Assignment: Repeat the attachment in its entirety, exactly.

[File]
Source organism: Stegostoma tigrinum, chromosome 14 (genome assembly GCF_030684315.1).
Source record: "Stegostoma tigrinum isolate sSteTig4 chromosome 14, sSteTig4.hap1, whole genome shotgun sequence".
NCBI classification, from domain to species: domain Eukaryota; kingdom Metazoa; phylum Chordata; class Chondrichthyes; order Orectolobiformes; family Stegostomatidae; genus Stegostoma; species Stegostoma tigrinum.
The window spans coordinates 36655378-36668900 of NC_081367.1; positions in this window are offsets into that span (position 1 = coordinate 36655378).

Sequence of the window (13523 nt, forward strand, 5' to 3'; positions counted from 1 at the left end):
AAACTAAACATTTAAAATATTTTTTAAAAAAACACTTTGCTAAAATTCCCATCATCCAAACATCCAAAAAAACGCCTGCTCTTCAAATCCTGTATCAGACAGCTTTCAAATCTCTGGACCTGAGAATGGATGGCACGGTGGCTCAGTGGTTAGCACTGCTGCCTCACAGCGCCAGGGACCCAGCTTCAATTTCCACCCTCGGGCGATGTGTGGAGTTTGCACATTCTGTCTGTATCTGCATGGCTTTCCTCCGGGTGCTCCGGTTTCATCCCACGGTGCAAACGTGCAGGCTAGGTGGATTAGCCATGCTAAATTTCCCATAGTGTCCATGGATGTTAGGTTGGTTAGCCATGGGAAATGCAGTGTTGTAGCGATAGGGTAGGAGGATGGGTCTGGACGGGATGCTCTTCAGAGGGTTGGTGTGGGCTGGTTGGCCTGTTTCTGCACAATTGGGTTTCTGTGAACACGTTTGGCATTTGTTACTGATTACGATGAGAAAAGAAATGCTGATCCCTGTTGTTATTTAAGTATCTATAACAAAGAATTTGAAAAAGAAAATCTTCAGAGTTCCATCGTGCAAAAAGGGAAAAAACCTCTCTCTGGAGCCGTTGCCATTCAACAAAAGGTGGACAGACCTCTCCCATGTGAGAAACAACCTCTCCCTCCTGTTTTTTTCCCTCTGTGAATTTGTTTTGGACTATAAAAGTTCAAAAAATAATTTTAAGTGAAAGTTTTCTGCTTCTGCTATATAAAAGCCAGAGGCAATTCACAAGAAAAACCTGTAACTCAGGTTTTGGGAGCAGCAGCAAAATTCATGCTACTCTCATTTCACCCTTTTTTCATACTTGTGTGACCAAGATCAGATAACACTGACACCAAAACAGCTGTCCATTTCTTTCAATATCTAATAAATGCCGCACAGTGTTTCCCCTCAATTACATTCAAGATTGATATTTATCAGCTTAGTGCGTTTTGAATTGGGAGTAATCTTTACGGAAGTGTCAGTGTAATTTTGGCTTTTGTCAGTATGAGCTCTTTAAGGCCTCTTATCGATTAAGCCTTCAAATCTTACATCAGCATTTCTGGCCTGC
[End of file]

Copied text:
Source organism: Stegostoma tigrinum, chromosome 14 (genome assembly GCF_030684315.1).
Source record: "Stegostoma tigrinum isolate sSteTig4 chromosome 14, sSteTig4.hap1, whole genome shotgun sequence".
NCBI classification, from domain to species: domain Eukaryota; kingdom Metazoa; phylum Chordata; class Chondrichthyes; order Orectolobiformes; family Stegostomatidae; genus Stegostoma; species Stegostoma tigrinum.
The window spans coordinates 36655378-36668900 of NC_081367.1; positions in this window are offsets into that span (position 1 = coordinate 36655378).

Sequence of the window (13523 nt, forward strand, 5' to 3'; positions counted from 1 at the left end):
AAACTAAACATTTAAAATATTTTTTAAAAAAACACTTTGCTAAAATTCCCATCATCCAAACATCCAAAAAAACGCCTGCTCTTCAAATCCTGTATCAGACAGCTTTCAAATCTCTGGACCTGAGAATGGATGGCACGGTGGCTCAGTGGTTAGCACTGCTGCCTCACAGCGCCAGGGACCCAGCTTCAATTTCCACCCTCGGGCGATGTGTGGAGTTTGCACATTCTGTCTGTATCTGCATGGCTTTCCTCCGGGTGCTCCGGTTTCATCCCACGGTGCAAACGTGCAGGCTAGGTGGATTAGCCATGCTAAATTTCCCATAGTGTCCATGGATGTTAGGTTGGTTAGCCATGGGAAATGCAGTGTTGTAGCGATAGGGTAGGAGGATGGGTCTGGACGGGATGCTCTTCAGAGGGTTGGTGTGGGCTGGTTGGCCTGTTTCTGCACAATTGGGTTTCTGTGAACACGTTTGGCATTTGTTACTGATTACGATGAGAAAAGAAATGCTGATCCCTGTTGTTATTTAAGTATCTATAACAAAGAATTTGAAAAAGAAAATCTTCAGAGTTCCATCGTGCAAAAAGGGAAAAAACCTCTCTCTGGAGCCGTTGCCATTCAACAAAAGGTGGACAGACCTCTCCCATGTGAGAAACAACCTCTCCCTCCTGTTTTTTTCCCTCTGTGAATTTGTTTTGGACTATAAAAGTTCAAAAAATAATTTTAAGTGAAAGTTTTCTGCTTCTGCTATATAAAAGCCAGAGGCAATTCACAAGAAAAACCTGTAACTCAGGTTTTGGGAGCAGCAGCAAAATTCATGCTACTCTCATTTCACCCTTTTTTCATACTTGTGTGACCAAGATCAGATAACACTGACACCAAAACAGCTGTCCATTTCTTTCAATATCTAATAAATGCCGCACAGTGTTTCCCCTCAATTACATTCAAGATTGATATTTATCAGCTTAGTGCGTTTTGAATTGGGAGTAATCTTTACGGAAGTGTCAGTGTAATTTTGGCTTTTGTCAGTATGAGCTCTTTAAGGCCTCTTATCGATTAAGCCTTCAAATCTTACATCAGCATTTCTGGCCTGC